The Real Deal New York

Court rules on motion to dismiss discrimination case against Silverstein

May 30, 2012 06:45PM
By Katherine Clarke

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Silverstein Properties CEO Larry Silverstein

A New York State Supreme Court judge has denied a motion to dismiss several causes of action in a discrimination lawsuit filed by former Silverstein Properties executive Catherine Giliberti against her former employer, paving the way for the case to continue, according to court records filed today.

But the judge, Manuel Mendez, did dismiss one key cause of action, which would have allowed Giliberti to claim damages on the $1.6 million in ownership interests she forfeited when she was fired from the firm.

Giliberti filed suit against the firm in October, claiming that her dismissal was prompted solely by her age — she was 55 at the time — and gender. Giliberti, who worked at the firm from 1987 to 1991 and later from 1996 till 2008, oversaw leasing for the firm’s entire 6.7 million-square-foot downtown portfolio, which includes 7 World Trade Center. She was the only female in a senior management role at the time aside from Silverstein’s daughter, according to the complaint.

Giliberti was terminated by Silverstein in 2008, and claims she was replaced by 35-year-old Jeremy Moss, who had been vice president for commercial development and leasing at Forest City Ratner Companies.

“We don’t comment on pending litigation, but Silverstein Properties prides itself on its tremendous employee morale, and has been recognized with awards for being a great place to work,” Dara McQuillan, a spokesperson for Silverstein, said in a statement. “Unfortunately, like any company, we sometimes have employees that leave on less-than-perfect terms.”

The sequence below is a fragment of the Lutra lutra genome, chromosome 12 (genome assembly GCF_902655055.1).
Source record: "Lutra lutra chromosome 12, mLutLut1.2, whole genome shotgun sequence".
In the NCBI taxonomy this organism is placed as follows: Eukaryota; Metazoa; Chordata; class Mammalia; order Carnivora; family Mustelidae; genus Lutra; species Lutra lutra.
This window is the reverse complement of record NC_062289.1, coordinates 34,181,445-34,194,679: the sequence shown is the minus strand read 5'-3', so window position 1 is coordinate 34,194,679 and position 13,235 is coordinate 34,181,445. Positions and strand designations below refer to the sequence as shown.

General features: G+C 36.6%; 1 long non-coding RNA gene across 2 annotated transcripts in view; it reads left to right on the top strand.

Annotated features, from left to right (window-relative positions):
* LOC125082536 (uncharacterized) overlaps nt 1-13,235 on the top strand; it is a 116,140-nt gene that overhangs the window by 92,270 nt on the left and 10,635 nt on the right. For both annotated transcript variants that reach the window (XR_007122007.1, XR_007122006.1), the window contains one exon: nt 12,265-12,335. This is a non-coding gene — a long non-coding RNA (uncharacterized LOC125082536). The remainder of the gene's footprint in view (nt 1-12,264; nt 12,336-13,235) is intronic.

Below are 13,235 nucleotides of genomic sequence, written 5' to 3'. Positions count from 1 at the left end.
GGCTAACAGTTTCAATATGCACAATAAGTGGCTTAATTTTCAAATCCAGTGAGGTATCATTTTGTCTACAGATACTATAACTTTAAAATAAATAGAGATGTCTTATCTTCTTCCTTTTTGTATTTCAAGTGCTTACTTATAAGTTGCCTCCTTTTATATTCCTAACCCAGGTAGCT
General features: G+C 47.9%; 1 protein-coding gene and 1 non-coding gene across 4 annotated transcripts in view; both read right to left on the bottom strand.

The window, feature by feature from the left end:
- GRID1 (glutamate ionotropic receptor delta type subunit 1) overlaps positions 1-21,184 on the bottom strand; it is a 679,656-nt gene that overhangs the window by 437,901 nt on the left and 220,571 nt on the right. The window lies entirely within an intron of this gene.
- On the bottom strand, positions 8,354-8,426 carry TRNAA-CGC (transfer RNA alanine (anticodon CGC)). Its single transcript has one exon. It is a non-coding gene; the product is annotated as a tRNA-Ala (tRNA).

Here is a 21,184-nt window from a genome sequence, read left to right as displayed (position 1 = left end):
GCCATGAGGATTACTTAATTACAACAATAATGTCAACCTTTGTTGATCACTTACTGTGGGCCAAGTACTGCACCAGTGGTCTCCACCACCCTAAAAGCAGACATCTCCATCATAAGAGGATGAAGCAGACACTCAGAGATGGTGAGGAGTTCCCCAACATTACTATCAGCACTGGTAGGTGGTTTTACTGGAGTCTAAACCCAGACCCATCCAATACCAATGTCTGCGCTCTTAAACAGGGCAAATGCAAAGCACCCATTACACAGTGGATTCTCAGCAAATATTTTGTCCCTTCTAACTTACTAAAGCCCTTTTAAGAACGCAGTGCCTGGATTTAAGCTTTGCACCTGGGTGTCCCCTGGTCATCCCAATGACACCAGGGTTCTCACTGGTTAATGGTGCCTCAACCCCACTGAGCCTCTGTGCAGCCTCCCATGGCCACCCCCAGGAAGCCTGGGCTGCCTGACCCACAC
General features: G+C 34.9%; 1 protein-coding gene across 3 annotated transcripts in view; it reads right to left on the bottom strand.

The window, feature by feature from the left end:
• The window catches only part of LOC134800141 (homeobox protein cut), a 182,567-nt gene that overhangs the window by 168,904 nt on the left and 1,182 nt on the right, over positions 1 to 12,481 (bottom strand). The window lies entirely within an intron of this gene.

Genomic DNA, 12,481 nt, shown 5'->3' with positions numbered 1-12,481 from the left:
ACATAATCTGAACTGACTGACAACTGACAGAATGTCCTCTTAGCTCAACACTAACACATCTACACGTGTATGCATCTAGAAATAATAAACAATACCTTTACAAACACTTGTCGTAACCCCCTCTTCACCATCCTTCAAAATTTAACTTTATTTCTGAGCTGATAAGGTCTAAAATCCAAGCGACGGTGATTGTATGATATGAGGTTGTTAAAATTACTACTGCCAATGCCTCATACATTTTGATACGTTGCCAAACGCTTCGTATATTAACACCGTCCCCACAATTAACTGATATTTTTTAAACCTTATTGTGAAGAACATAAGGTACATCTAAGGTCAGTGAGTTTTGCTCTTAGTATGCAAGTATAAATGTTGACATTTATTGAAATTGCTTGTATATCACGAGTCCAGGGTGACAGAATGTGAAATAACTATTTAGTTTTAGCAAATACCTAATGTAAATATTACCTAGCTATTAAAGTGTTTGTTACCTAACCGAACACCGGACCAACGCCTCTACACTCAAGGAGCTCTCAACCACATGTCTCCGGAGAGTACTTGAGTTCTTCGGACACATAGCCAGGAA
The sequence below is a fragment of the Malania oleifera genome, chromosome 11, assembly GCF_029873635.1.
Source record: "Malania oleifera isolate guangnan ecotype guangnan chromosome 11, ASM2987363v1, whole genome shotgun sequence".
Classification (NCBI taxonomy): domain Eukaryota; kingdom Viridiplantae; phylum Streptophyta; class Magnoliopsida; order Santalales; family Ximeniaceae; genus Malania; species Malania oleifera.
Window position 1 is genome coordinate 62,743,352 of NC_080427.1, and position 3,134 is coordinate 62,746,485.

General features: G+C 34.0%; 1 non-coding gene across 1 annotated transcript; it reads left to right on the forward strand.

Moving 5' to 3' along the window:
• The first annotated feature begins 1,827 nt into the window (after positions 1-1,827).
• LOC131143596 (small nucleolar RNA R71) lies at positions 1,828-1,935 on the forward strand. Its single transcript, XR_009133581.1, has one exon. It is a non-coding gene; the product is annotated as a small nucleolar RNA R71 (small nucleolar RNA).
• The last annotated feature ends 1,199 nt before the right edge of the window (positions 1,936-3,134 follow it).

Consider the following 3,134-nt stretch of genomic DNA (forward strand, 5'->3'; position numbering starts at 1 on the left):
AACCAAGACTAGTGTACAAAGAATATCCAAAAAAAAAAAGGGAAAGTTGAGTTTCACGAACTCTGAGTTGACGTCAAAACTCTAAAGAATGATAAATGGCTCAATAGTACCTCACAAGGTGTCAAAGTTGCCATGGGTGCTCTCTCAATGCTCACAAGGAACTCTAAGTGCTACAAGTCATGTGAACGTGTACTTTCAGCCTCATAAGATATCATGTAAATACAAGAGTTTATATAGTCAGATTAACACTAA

Giliberti alleged in the complaint that she was repeatedly marginalized at the company because she was female. At a corporate retreat where current COO Mickey Kupperman was introduced to the team, Kupperman conducted separate meetings with all the male attendees and excluded Giliberti, she claims. Then, “when Kupperman subsequently established committees to deal with various issues raised at the retreat, he asked all attendees except Ms. Giliberti to identify the committee they preferred,” the complaint said.

Giliberti also claims that she was offered less favorable terms on derivative interests in two Silverstein properties, 120 Broadway and 120 Wall Street, than some of the firm’s male employees. While Giliberti’s interests were subject to forfeiture if she left the company for reasons other than disability, retirement or death, at least one male employee was allowed to maintain some of his interests even in the event of his position being terminated, she alleged in the complaint.

As a result of this arrangement, Giliberti claims she lost interests worth over $1.6 million when she was fired, according to the filing. But the judge dismissed her claims in regards to the interests because the statute of limitations on the equity agreements she signed with Silverstein has expired.

Silverstein is now expected to file an answer to the complaint.

Giliberti’s attorney, Rosalind Fink of the law firm Brill & Meisel, was not immediately available for comment.

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